Using Reflected Light Meters, Part Two:
Bugling Elk, Rocky Mountain National Park, Colorado
One solution is to meter the whole scene and hope the camera gets it right, but that isn't very precise. If the tones in the scene don't average out to a "medium tone" (see Part One), your photo won't come out looking like the scene. You could use an incident light meter, or meter a gray card, both of which would give you an accurate exposure provided your primary subject isn't very light or very dark.
Of you can meter the right tone in the scene and use that for your exposure for the whole scene. That's what this page is all about.
The best way to learn how to do this is to go out and experiment. You will need a camera and something to take notes.
1. Pick a bright sunny day and chose a scene that has a range of tones in sun and shade. You need at least one large white subject in the scene.
2. Put your camera in aperture priority mode (AV), set the lens aperture to f/11, and the ISO to 100.
3. Go around and meter all of the individual subjects in the scene. Write down each subject and the shutter speed the meter recommends. When you meter, be sure and fill the frame with each subject so the meter isn't fooled by other subjects.
4. Back up so you can photograph the whole scene. Put your camera in manual mode (M), set your aperture to f/11, and take one picture for each shutter speed on your list of subjects.
5. When you get done, look at the photos and compare them to your notes.
You should end up with a series of photos that look something like the following photos. In each photo, I indicate the subject that was metered with a red "X".
White House #1, Metered for the White Garage Doors: f/11, 1/640 sec.
White House #2, Metered for the White Cloud: f/11, 1/400 sec.
White House #3, Metered for the Green Window Bushes: f/11, 1/160 sec.
White House #4, Metered for the Blue Sky (upper right): f/11, 1/100 sec.
White House #5, Metered for the Sunlit Grass: f/11, 1/50 sec.
White House #6, Metered for the Grass in the Shade: f/11, 1/5 sec.
When I did this simple exercise, I also metered several other subjects in the scene, but 6 photos shown here are enough to get the idea of what is going on.
This exercise reinforces several points from Part One of this article.
1. Reflected light meters do their best to turn whatever you meter into a medium toned subject.
2. The lighter the subject you meter, the darker the overall photo will be.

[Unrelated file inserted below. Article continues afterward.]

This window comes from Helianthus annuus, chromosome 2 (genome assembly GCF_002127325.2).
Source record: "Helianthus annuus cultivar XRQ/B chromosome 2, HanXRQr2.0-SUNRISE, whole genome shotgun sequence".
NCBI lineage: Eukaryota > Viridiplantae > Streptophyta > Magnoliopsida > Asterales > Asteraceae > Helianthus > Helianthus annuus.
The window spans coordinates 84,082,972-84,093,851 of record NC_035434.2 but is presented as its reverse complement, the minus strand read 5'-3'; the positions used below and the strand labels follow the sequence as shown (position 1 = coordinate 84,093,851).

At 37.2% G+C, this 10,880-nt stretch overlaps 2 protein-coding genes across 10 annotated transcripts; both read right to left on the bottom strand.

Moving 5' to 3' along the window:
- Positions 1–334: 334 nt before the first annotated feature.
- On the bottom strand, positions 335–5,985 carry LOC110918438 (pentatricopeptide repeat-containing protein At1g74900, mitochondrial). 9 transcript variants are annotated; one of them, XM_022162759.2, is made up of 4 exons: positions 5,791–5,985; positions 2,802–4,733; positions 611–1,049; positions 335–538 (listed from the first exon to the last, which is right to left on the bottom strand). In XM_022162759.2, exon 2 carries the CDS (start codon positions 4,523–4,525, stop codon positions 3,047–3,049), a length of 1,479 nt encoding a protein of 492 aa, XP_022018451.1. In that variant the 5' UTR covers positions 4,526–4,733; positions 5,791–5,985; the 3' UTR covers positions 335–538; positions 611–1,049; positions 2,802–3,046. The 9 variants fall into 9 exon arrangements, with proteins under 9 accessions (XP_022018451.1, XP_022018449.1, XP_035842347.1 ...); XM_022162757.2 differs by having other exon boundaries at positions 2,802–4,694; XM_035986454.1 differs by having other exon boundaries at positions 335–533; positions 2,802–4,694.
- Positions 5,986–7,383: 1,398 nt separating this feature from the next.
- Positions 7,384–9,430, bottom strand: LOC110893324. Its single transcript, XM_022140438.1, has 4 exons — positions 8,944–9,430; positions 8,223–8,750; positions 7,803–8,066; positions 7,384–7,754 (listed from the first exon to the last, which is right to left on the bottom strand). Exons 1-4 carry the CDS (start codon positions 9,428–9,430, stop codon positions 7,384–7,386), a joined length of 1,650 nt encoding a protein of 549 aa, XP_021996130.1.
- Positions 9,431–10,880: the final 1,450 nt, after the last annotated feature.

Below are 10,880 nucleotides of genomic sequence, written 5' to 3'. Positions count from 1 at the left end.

3. The darker the subject you meter, the lighter the overall photo will be.
4. Metering a subject that is close to a medium tone (like the green bushes in front of the windows in White House #3) will usually give you the best overall exposure.
This series of photos also illustrates some additional points.
For years I've read that clear blue northern sky and green grass are medium in tone and can be used as the exposure for the overall scene. If green grass and blue sky were always medium in tone, that would be good advice, but they aren't always medium in tone and they aren't in this scene.
The blue sky in this scene is one stop darker than a medium tone, so the overall photo is lighter than in the original and the sunlit white tones of the house are washed out. The green grass in the sunlight is 2 stops darker than a medium tone, so the overall photo is much lighter and the house is seriously burned out. In photographic terminology, we have "burned out highlights" which is usually a photographic no-no.
If we didn't have a large white subject burned out subject in this scene, the exposure in photo 4 would work just fine.
In my experience, blue sky and green grass vary so widely in tonality (see Part One) as to be unreliable as a consistent guide to a medium tone in a photographic scene.
The Bottom Line
When you have a wide range of subjects with a variety tonalities, meter a medium toned subject, lock in the exposure and then photograph the whole scene.
What if You Don't Have a Medium Tone?
If you don't have a medium toned subject in your scene, or your medium toned subject isn't big enough to meter accurately, pick one tone in the scene and use exposure compensation to make it the right tonality (see Part One) and all of the other tones will fall into place. Here's an example.
Upper Tahquemenon Falls, Winter, Michigan's Upper Peninsula
Most of the tones in this scene are much lighter or darker than a medium tone. The way to meter this scene is to (1) zoom in on the brightest snow to the left, (2) meter the snow, (3) add two stops of light to what the meter tells you, (4) lock in the exposure, (5) zoom back out to take in the whole scene and (6) take the photo.
Adding 2 stops of light to the snow makes for nice, bright snow. If you add 2 1/2 stops of light, the snow is in danger of burning out. Digital cameras vary in terms of when the highlights burn out, so do some testing with your camera. With slide film, adding 2 stops should work just fine.
For the photo of the bugling elk, you could meter the sunlit part of the elk's dark fur and subtract a stop of light, making it a dark tone, or you could simple meter the sunlit grass and lock in that exposure to keep the grass medium in tone and let the elk go dark. Either approach would work.
The most detailed information about metering, camera meters, and other metering tools is in my book, Digital Photography Exposure for Dummies.
December 22, 2010
Copyright © Jim Doty, Jr. All rights reserved.